By JOHN J. O'CONNOR
Published: Friday, December 3, 1993
Once upon a time, tales of cowboys and Indians were anything but complicated. On one side there were hostile Indians, on the other, heroically pioneering white men, often in United States Army uniform, imposing "civilization" on the tribes. The whites wore the white hats, and that was that. Exalted notions of expansion and progress overwhelmed doubts, if any, about what today might be called ethnic cleansing.
No longer. The inroads of revisionists over the past decade or so now reach a new plateau in what Turner Broadcasting terms its "Native American initiative," a yearlong effort, the company says, to "present an educational and enlightening view of America's indigenous people, past, present and future." The multimedia project includes several movies, the first of which, "Geronimo," has its premiere on TNT Sunday. The Apache leader, his tribe and his family are portrayed exclusively by Indian actors. The story, a true one, is told from the point of view of their culture and historical records.
This is not, obviously, what used to be the Hollywood formula of Indians on the warpath, milked in cheap productions like the 1939 "Geronimo," which was simply a remake, with racial adjustments, of "Lives of a Bengal Lancer." For TNT, Geronimo is portrayed at three stages of his life. As an old man (Jimmy Herman), he is seen arriving in Washington in 1905 to march, for a fee, as a curiosity in a Fourth of July parade. In a hotel room, he tells his story in flashback to a nephew who has become an Army cadet.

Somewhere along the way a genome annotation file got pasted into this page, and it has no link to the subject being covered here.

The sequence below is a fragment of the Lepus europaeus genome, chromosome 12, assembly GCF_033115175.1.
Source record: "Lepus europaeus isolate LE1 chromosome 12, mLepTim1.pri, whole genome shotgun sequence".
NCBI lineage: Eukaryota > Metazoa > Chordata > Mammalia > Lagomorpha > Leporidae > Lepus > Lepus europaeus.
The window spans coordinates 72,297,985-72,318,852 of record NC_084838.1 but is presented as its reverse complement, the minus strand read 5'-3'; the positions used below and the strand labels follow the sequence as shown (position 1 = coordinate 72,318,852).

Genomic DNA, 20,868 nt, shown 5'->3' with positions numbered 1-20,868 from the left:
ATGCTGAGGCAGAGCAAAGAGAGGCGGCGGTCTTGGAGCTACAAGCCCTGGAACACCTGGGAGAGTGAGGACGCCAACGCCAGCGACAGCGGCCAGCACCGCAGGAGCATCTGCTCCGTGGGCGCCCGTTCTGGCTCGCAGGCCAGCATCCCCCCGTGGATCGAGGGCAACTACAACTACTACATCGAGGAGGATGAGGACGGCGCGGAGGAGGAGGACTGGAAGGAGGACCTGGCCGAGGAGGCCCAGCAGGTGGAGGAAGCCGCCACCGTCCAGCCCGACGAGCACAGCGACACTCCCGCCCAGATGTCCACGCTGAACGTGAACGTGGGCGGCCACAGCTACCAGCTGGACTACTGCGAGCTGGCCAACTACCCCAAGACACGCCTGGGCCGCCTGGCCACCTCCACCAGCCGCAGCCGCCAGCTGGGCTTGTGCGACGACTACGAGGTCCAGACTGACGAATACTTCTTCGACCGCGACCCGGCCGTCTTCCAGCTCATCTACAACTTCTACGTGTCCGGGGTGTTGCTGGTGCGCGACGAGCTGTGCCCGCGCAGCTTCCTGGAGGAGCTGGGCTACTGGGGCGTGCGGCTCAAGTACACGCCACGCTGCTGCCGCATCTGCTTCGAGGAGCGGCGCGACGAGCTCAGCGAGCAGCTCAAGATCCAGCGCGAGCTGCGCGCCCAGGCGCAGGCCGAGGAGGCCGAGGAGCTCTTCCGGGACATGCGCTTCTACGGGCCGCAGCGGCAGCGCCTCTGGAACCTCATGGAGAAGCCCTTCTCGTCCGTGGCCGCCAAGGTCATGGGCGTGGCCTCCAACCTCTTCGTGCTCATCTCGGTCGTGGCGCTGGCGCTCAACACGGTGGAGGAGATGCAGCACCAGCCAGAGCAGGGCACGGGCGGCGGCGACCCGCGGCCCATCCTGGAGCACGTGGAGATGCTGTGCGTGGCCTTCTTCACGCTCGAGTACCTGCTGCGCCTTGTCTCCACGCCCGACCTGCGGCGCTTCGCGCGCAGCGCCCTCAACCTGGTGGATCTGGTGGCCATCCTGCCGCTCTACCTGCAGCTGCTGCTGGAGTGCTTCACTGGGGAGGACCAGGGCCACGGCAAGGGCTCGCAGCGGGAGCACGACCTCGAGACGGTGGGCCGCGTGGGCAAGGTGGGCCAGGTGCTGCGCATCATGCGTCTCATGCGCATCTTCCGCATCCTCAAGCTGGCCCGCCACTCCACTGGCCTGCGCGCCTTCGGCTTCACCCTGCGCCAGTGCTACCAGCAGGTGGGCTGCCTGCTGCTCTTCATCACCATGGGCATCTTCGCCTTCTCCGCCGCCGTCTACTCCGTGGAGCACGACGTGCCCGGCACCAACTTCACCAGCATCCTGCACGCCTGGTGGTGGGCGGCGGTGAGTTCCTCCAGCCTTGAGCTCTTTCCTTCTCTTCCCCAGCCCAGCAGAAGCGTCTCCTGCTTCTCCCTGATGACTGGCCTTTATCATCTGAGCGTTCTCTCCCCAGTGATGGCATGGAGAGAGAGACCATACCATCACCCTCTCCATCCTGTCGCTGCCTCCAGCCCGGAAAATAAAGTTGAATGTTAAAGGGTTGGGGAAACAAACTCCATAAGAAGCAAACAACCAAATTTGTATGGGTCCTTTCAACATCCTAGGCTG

Named Goyahkla, meaning "smart one," at his birth in 1829, young Geronimo (Ryan Black) gets his new name by leading a retaliatory attack on Mexican troops. Unprovoked, the troops have slaughtered and -- teaching the Indians something new -- scalped his wife, infant son and mother, among many others, in an unprotected village. The Apache raid took place on the feast day of St. Jerome. A grown-up, embittered Geronimo (Joseph Runningfox), based in Arizona and never trusting the duplicitous "bluecoats" carrying out a Government-approved policy of extermination, always argues strenuously that "if we are to live, all must die." The warrior's second wife is killed by American soldiers.
In short, if this Geronimo is obsessed with retribution, he has good reason. The overall portrait of the man and his people stresses their willingness to live in peace and indeed in an environmentally sound manner that is being fully appreciated only today. The stereotypes of the past are being made human. It's as if a Shakespeare appeared to ask, "Doth not an Indian bleed?"
In its eagerness to compensate for the past, however, this handsome and harrowing film can get trapped in its own distortions. These Indians are sometimes a touch too squeaky clean, on occasion looking and sounding like recent graduates from a tony prep school. And on the other side, it is now the villainous whites who are reduced to one-note stereotypes.
But the life of Geronimo, even in a somewhat sketchy profile, illuminates an undeniably fascinating chunk of the nation's history. Old Geronimo, in this telling, is adamant. "The fighting is over," he says, "but the struggle is not." In deciding to become part of that continuing struggle, Turner Broadcasting is showing unusual courage in a medium not particularly partial to that commodity.
Geronimo (1993) TV Movie
Cast: August Schellenberg, Joseph Runningfox, Michael Greyeyes, Michelle St John, Nick Ramus